Saturday, September 04, 2010

Treasurer Buzzes and Whispers

Here in Massachusetts, we have great down-ballot races, including the hyper-important treasurer slot. The Steves, Dem Grossman and Murphy, head to next week's deciding primary and have just released TV and net ads. One's annoying and the other set oddly impersonal for a personable candidate.

Below are Murphy's annoying spot and Grossman's soft-sell.





Maybe looking askance at two sincere efforts speaks ill of me, but as The Tick famously responded to the query, "Where the is that jerk who calls himself The Tick?", "I am that jerk."

Republican nominee Karyn Polito has the luxury of watching the men piddle away their funds. She faces no primary opposition.

Murphy seems oddly proud of starting his ad campaign 24 hours before Grossman. He tweeted that several times. Perhaps that's defensive, as his campaign website required a change of developers and was a couple of months late out of the gate.

That Steve's effort is certainly memorable, possibly negatively so. It flashes three big, almost meaningless, out-of-contest factoids one after another. It's the $71 billion in state debt, the per-capital allotment, and the $2 billion MA borrows annually. Each gets the red NO circle and slash with a super-annoying buzz. The coda is Steve standing stiffly saying that when he's treasurer, all this will stop. He ends with, "I'm not afraid to say no."

Note to Murphy: Don't leave your target voters with ringing ears.

Of course, all states float bonds and do other borrowing and while on paper you could assign various debt per citizen. Ergo?

Then more to the point, the treasurer has duties and powers, but usurping the decisions of the governor and legislator are not among them. Who here believes this Steve could arrive and clear the debt used for cash flow?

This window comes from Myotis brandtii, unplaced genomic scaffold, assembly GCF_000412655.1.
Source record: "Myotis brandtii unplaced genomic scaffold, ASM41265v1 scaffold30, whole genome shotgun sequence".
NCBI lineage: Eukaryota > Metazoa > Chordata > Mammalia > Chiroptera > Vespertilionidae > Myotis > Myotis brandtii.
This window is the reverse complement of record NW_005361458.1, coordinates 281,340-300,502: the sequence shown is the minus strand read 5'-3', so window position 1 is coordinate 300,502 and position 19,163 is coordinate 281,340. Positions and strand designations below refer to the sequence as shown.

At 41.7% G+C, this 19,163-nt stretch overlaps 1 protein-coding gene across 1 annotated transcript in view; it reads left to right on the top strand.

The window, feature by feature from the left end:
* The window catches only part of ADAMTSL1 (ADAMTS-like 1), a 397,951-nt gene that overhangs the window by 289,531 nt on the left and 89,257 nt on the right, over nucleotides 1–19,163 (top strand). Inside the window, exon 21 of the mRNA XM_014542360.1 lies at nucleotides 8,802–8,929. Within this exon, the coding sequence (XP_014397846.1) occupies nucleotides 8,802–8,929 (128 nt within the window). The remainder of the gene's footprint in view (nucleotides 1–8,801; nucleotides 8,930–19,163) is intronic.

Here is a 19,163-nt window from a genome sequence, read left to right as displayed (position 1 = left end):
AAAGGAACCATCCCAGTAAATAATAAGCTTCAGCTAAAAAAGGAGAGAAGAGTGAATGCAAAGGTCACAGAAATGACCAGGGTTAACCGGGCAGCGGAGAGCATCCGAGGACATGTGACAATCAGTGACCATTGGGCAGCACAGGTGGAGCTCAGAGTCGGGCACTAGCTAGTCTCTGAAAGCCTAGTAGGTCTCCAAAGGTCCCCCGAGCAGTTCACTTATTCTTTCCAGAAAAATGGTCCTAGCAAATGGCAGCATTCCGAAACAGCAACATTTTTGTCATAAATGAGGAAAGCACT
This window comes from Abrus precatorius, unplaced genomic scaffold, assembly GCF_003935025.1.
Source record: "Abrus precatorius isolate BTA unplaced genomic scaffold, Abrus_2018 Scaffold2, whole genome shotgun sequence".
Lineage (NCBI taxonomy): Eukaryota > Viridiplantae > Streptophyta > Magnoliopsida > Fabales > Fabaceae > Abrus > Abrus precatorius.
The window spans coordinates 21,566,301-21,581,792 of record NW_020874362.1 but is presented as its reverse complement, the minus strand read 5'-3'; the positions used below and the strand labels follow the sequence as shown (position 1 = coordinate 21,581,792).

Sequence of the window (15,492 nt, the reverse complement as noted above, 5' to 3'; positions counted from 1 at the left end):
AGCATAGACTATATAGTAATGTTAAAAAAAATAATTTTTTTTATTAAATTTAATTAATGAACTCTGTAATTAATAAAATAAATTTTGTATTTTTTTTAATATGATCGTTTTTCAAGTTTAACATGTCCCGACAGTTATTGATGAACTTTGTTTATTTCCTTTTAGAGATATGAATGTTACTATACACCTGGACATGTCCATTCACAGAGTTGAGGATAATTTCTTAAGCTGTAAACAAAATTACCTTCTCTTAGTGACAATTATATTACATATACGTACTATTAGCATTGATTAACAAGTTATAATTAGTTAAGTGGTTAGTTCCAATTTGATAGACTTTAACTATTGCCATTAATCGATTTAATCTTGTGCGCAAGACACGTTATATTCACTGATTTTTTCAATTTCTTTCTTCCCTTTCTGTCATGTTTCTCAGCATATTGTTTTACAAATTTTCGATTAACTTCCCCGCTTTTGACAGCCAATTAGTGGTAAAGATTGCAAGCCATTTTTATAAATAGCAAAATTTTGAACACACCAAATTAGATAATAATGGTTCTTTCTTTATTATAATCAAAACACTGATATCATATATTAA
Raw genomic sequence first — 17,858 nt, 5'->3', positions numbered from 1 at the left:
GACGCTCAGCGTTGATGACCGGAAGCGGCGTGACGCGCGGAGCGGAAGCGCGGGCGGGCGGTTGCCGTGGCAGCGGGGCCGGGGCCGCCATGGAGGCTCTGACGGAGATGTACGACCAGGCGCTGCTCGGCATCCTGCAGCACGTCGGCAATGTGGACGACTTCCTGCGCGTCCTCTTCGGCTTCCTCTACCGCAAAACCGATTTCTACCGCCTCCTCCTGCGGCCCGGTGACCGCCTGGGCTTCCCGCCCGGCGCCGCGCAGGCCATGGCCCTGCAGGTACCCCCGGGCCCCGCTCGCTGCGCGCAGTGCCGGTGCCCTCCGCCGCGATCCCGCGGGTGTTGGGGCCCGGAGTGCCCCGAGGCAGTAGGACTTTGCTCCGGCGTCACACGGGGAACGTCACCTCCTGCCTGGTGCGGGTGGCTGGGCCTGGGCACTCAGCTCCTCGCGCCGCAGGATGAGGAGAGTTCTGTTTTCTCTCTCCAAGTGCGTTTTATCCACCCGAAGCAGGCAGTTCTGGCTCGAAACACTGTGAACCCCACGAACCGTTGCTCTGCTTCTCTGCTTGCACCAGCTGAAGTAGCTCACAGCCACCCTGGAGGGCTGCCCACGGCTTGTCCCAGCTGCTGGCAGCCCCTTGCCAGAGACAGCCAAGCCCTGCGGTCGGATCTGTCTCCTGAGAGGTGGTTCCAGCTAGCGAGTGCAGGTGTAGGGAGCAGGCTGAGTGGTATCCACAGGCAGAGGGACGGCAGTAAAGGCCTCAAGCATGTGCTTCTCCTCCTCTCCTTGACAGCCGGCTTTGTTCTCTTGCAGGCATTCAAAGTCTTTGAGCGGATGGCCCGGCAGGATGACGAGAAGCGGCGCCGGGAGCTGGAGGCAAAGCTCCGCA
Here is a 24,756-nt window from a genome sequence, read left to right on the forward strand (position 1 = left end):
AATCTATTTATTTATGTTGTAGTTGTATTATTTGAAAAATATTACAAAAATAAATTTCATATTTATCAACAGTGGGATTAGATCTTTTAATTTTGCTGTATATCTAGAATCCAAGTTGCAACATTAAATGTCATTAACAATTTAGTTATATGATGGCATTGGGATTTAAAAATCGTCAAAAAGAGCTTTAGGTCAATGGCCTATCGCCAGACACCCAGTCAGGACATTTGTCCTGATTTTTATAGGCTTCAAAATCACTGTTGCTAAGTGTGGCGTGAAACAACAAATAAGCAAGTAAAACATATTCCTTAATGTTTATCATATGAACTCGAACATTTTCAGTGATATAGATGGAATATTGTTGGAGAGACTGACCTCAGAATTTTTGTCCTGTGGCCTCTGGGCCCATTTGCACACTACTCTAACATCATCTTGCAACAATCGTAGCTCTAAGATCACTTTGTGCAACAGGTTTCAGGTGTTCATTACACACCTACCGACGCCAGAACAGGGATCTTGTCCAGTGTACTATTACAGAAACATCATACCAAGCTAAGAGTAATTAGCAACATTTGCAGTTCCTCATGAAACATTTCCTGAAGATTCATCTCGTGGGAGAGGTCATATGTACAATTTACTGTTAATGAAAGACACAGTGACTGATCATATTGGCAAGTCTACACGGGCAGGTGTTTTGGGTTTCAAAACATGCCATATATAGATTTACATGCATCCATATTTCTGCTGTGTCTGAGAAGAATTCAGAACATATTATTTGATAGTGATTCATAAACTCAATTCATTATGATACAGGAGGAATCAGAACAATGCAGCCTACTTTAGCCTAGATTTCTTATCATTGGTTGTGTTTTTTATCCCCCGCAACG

For Grossman, the oddity is not the content but the presentation. First, he's a ghost. This Steve comes across in person and at stump speeches as smart, sincere and competent — the grown Eagle Scout he is.

Both this Respect vid and the Restore one on his website seem overly humble. A voice-over (not Steve) speaks of him in the third person. One vid speaks of his generosity and compassion in keeping an employee with cancer on at full pay during treatment. The other talks about what a savvy business guy he was in expanding the family company (with the implication that he can do the same for a certain New England commonwealth).

The punchlines are more believable than Murphy's. Grossman will put the state checkbook online and in two related policies, provide transparency and require full disclosure of operations. Those are important and things a treasurer can do.

However, his real campaign is that he would use the billions under the treasurer's purview to lend to MA businesses, growing jobs and companies, and speeding us out of this recession. Likewise, Murphy has said repeatedly that he'd do a timid version of that and help small businesses with cash problems. Neither has ads that get to this real substance.

Moreover for Grossman's, he is certainly his own best advocate. Yet, his pair of ads leave him a silent, black-and-white wisp. Instead of where's the beef, it's where's the Steve?

Certainly in the initial salvo, Grossman wins. Then again, he is a professional communicator. How odd though that his lackeys apparently didn't have the nerve to say, "You need to speak to the voters in these." He does need to.

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